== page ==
Medieval and Early Modern Greek Manuscripts : Gospel book

Medieval and Early Modern Greek Manuscripts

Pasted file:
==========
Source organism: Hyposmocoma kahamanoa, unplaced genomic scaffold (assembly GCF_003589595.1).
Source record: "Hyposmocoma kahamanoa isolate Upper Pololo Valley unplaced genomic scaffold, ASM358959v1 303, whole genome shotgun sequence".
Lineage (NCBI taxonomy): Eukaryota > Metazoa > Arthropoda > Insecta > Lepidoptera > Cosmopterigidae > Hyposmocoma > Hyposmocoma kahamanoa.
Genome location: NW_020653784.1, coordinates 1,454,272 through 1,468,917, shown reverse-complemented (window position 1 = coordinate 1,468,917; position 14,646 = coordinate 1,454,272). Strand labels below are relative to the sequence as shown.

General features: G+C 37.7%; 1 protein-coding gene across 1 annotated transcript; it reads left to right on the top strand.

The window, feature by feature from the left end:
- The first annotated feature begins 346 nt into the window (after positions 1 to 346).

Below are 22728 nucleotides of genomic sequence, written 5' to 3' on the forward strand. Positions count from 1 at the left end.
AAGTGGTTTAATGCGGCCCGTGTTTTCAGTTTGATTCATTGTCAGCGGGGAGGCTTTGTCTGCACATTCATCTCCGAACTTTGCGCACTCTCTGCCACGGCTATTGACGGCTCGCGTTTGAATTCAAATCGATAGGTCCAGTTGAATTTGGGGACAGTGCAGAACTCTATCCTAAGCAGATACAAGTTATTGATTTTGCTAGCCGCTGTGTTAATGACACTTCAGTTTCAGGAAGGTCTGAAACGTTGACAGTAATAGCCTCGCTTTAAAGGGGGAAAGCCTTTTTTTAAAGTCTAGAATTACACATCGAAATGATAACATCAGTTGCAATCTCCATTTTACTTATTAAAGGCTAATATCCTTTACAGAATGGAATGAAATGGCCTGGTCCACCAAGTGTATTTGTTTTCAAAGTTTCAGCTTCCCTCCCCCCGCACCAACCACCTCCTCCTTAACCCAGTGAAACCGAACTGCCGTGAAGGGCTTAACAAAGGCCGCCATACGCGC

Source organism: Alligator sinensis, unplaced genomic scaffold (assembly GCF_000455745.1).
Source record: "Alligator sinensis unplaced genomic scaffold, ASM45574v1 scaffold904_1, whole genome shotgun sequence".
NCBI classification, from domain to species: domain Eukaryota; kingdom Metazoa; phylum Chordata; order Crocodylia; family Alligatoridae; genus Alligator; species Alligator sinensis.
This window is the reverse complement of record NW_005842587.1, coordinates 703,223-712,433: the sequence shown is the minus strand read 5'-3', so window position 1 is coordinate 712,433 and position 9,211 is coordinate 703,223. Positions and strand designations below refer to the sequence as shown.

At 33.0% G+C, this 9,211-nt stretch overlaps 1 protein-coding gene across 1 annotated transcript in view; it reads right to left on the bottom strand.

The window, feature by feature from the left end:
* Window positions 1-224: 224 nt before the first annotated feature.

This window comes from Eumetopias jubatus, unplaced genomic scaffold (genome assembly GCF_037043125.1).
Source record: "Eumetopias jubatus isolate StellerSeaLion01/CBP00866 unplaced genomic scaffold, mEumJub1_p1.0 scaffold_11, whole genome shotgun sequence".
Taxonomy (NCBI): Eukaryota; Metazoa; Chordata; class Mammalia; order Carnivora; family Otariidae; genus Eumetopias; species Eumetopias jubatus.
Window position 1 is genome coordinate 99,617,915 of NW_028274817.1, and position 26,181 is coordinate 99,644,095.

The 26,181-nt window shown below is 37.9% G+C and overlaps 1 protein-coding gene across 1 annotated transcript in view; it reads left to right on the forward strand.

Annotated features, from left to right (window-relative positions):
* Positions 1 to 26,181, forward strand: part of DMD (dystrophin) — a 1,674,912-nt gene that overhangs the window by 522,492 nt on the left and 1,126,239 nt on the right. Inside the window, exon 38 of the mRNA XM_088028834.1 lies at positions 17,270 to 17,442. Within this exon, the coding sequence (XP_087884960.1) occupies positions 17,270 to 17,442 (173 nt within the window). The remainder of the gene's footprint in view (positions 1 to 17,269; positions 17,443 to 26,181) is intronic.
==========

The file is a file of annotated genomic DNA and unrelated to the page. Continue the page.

<p style='text-align: justify;'>This illuminated Gospel book was copied during the first half of the 15th century. Its ornament is characteristic of the last centuries of Byzantium, including miniatures of the four Evangelists painted using translucent wash, and zoomorphic initials at the beginning of the Gospels.</p><p style='text-align: justify;'>However, the decorative scheme grows more modest as one progresses through the manuscript. In the first two miniatures, of Matthew (<a href='' onclick='store.loadPage(42);return false;'>f. 15v</a>) and Mark (<a href='' onclick='store.loadPage(202);return false;'>f. 94v</a>), the sky is coloured with gold, but in the portrait of Luke (<a href='' onclick='store.loadPage(306);return false;'>f. 146v</a>) the space prepared for it has been left blank, while in the last, that of John (<a href='' onclick='store.loadPage(474);return false;'>f. 230v</a>), the large areas of sky present in the other three are absent, leaving open the question of whether it was ever intended for gilding. This might suggest that the money for production ran out during the process. More peculiarly, while Matthew and Mark begin with large initial letters composed of entangled animals, the initials of Luke and John are merely ordinary letters slightly expanded, not even in the red ink used throughout for minor initials, while no space has been left in the text for a larger letter, indicating that the inclusion of major initials had already been cancelled when these Gospels came to be copied.</p><p style='text-align: justify;'>This scaling back of the decorative scheme may find an echo in the supplementary materials at the beginning of the manuscript. These have been copied by a different scribe from the main text, but the use of the same paper and the fact that both hands appear in the same quire indicates that they were part of the original scheme of production. In addition to the summary listing of lections, they include the letter of Eusebios of Caesarea explaining his system of canons for matching equivalent passages in the different Gospels, which normally precedes a set of canon tables laying out these sequences, while the canon numbers have been marked in the margins of the Gospel text along with the numbers of the Ammonian sections, the subdivisions to which they pertain. However, a run of blank folios follows the letter of Eusebios, indicating that canon tables were supposed to be included but never produced.</p><p style='text-align: justify;'>There also seems to have been some retreat from the original plan of production in the marginal rubric supporting the Gospel text. While this includes lectionary information and running headers for Gospels along with the Ammonian sections and Eusebian canons, numbers and headings for the longer chapter divisions of each Gospel, the κεφάλαια, were included for only the first few of these sections and then abandoned.</p><p style='text-align: justify;'>Dr Christopher Wright</p>


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